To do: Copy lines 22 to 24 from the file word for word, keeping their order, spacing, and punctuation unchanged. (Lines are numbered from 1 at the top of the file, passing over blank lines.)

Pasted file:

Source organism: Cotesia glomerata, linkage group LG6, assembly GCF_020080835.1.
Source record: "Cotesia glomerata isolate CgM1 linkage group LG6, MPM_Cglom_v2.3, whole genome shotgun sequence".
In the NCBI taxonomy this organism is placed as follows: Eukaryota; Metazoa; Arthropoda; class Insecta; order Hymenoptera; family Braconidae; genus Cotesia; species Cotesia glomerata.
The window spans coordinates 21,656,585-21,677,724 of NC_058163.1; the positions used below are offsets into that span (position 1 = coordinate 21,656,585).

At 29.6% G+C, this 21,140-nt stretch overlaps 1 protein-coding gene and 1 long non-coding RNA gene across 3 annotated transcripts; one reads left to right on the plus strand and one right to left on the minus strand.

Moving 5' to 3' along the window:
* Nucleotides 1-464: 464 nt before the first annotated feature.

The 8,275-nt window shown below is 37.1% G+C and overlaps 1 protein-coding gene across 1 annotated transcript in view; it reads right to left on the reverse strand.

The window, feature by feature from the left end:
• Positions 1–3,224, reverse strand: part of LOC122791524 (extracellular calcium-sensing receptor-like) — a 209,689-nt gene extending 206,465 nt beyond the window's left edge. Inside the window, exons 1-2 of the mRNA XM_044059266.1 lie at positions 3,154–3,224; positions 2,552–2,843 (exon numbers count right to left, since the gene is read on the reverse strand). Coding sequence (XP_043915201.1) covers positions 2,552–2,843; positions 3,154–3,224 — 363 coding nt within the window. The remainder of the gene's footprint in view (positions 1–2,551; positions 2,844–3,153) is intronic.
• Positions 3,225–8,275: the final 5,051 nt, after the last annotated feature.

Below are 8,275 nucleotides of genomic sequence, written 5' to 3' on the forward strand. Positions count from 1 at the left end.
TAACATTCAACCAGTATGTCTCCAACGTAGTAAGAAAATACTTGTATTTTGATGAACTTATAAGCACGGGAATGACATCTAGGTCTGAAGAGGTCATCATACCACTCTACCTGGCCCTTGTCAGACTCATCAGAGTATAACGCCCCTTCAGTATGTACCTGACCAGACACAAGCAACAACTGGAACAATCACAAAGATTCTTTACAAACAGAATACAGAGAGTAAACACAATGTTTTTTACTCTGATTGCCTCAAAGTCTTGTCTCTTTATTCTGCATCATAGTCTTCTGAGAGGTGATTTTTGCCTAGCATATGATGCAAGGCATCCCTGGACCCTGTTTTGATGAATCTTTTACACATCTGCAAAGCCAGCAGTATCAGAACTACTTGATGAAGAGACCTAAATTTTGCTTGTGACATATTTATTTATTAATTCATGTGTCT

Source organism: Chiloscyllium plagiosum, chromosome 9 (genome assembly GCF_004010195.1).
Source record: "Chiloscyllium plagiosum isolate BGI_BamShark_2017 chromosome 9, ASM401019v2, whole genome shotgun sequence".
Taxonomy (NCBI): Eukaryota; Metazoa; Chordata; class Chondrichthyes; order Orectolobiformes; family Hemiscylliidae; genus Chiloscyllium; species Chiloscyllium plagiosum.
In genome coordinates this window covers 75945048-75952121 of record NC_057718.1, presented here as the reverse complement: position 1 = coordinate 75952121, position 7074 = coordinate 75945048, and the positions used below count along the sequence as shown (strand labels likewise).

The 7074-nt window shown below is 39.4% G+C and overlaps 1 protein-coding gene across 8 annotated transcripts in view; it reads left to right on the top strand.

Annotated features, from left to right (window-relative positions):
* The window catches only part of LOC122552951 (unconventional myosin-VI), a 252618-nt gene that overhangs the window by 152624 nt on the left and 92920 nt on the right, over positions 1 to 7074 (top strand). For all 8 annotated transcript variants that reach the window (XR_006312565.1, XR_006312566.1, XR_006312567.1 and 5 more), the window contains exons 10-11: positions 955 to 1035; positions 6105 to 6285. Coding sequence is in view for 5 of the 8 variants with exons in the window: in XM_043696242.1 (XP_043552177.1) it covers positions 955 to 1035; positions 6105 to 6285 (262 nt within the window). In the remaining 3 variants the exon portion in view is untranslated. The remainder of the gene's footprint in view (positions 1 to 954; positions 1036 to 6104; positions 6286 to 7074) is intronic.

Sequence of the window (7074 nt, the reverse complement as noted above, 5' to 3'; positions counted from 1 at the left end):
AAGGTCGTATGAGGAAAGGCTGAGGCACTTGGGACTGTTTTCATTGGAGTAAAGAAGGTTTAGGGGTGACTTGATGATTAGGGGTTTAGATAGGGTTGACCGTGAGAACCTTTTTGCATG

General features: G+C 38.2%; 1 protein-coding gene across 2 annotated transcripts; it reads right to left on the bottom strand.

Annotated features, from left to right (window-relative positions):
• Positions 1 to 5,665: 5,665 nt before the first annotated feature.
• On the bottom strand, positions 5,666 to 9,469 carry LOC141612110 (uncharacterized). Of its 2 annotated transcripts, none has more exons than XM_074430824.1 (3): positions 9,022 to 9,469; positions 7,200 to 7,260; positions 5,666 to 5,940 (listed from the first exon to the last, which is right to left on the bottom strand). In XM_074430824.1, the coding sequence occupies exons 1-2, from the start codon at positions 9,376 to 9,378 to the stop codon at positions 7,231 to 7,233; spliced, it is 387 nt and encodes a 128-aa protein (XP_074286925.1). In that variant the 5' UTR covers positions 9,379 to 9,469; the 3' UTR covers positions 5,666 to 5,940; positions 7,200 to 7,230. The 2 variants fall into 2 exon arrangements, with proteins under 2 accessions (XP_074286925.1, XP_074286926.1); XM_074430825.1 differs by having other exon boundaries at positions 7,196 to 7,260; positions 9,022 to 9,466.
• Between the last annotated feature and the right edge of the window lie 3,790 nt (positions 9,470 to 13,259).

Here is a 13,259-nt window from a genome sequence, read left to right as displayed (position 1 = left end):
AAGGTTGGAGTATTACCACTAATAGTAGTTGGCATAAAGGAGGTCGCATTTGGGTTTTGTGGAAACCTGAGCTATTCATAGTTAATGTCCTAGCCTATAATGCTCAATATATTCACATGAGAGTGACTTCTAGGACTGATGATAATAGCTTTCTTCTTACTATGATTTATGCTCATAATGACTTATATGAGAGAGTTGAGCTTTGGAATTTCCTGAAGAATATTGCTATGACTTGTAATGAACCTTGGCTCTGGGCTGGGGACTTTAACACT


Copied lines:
AAGGTCGTATGAGGAAAGGCTGAGGCACTTGGGACTGTTTTCATTGGAGTAAAGAAGGTTTAGGGGTGACTTGATGATTAGGGGTTTAGATAGGGTTGACCGTGAGAACCTTTTTGCATG

General features: G+C 38.2%; 1 protein-coding gene across 2 annotated transcripts; it reads right to left on the bottom strand.

Annotated features, from left to right (window-relative positions):